High Tech New Read-Only Memory Disc Is Popular with Children

Article excerpt

A new computer technology is becoming as popular among schoolchildren here as pizza.

It's called CD-ROM. The CD stands for compact disc, the same technology that we use to play music, store photos or run computer software. The initials ROM stand for read-only memory, which means that the information on the disc cannot be edited or erased.

A CD-ROM disc packs more information than 454 ordinary floppy discs. An entire encyclopedia will fit on one CD-ROM disc.

Christine Yueger, manager of Babbages software store at St. Clair Square in Fairview Heights, says that memory capacity appeals to parents. "They can get the equivalent of 30 volumes on one disc," she said.

Computer companies developed CD-ROM for indexes, telephone directories and maps for adults. Now companies are beginning to develop children's programs that combine video and sound effects with the words of a book, and often let kids control the action.

In Angela Brown's kindergarten class at Glenridge School in Clayton last week, four boys watched as the words, "Silly Noisy House," appeared on a computer monitor.

With a plastic mouse, Chris Strong, 5, moved an arrow on the monitor. He clicked on a blue toaster, and the toaster tossed toast, click by click. He clicked on a scoop of vanilla ice cream and stuck it on the face of a bear. Then he moved the arrow to the refrigerator, opened it and clicked on an egg. He raised the egg and released the mouse button. The egg fell and broke, spilling yolk inside the refrigerator.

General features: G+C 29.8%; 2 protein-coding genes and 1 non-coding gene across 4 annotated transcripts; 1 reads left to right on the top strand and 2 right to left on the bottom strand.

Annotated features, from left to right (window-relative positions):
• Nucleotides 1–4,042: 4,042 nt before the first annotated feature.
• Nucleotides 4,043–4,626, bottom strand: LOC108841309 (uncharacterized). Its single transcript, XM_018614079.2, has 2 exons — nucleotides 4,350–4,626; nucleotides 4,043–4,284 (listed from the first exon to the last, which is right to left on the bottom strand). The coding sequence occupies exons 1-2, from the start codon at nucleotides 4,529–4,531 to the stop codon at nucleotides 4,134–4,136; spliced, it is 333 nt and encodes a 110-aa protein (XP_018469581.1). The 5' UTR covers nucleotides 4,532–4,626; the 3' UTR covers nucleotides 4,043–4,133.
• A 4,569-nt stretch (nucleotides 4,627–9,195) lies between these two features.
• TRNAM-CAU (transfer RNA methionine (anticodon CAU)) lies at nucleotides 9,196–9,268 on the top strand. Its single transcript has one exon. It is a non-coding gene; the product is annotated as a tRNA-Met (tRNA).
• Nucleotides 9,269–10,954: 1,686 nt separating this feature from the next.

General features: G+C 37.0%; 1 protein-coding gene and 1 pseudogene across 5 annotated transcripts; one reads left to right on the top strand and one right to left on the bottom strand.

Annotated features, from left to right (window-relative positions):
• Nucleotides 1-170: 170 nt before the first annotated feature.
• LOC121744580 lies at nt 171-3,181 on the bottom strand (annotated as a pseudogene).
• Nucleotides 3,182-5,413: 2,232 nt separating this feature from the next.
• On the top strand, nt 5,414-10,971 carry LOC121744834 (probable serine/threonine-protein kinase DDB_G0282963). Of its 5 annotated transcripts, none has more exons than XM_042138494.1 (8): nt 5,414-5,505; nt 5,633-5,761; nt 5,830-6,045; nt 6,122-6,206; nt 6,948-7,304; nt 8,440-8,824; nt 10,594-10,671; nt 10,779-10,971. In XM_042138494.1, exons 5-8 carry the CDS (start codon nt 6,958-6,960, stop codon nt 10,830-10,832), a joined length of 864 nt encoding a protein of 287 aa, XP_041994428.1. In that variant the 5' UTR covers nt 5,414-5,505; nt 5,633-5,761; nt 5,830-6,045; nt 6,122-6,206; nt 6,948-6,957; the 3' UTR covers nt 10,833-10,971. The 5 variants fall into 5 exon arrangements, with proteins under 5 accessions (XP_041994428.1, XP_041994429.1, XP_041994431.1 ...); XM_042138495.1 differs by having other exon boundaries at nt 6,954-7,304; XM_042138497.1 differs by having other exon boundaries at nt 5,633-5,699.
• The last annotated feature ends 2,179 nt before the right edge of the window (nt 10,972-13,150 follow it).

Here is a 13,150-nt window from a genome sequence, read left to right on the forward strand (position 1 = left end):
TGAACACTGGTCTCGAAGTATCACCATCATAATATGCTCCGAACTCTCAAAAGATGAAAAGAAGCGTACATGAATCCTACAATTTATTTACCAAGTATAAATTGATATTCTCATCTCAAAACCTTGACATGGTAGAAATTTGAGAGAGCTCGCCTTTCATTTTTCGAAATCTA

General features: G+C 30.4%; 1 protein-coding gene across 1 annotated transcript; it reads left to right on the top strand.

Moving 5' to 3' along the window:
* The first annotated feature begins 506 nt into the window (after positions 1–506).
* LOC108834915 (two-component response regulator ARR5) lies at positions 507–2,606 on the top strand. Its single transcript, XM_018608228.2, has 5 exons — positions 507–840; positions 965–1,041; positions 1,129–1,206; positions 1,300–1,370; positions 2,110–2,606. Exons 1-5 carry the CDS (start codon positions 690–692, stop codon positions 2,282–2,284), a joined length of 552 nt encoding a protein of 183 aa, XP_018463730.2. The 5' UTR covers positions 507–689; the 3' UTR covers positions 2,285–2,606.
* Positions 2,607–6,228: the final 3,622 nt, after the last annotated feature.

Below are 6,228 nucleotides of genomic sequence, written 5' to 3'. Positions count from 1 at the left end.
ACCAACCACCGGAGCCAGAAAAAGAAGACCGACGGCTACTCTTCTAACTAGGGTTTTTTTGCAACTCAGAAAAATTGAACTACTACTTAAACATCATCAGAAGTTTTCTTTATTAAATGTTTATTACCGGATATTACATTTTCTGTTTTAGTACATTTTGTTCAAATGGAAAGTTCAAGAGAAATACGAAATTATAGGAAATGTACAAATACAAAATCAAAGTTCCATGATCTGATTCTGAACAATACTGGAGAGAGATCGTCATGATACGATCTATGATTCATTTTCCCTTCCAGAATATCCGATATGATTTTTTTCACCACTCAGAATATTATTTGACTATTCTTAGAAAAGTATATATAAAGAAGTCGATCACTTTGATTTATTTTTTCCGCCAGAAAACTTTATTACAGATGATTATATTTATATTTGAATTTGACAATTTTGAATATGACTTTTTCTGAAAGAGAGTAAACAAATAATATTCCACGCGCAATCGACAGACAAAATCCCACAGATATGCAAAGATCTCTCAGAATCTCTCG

Then Chris clicked on a book. A recipe for animal crackers appeared. Amid roars of lions and grunts of bears, a man's voice reads the recipe.

"This is easier than a book," Chris said. "All you have to do is press on the book, and the computer reads the book."

Chris' teacher, Angela Brown, said that what she likes most about the new technology is to see children exchange ideas to make things happen on the computer.

"This will not take the place of a teacher's reading list, but it is a learning option," Brown said. "It is a game, but it also is so much more."

Michele Treacy, of St. Ann, says she chose CD-ROM programs over video games for her son, Jacob, 6. "If he's going to sit there and play games, I wanted him to play learning games, and learn how to use the computer."

Last year, many area school districts had a handful of CD-ROM equipment scattered in buildings throughout the district. This year, some districts have the equipment in each library and some classrooms.

At Central Elementary School in the Francis Howell District, students do library research using a CD-ROM drive that a parents' organization bought for the school.

Students and teachers use CD-ROM versions of the Compton's Multimedia Encyclopedia and the World Book Information Finder, said Warlene Reed, the librarian at Central.

On a CD-ROM encyclopedia, a student can tap out the word "heart" on a computer keyboard, hit a few more keys and see an animation of a heart pumping blood through the body. …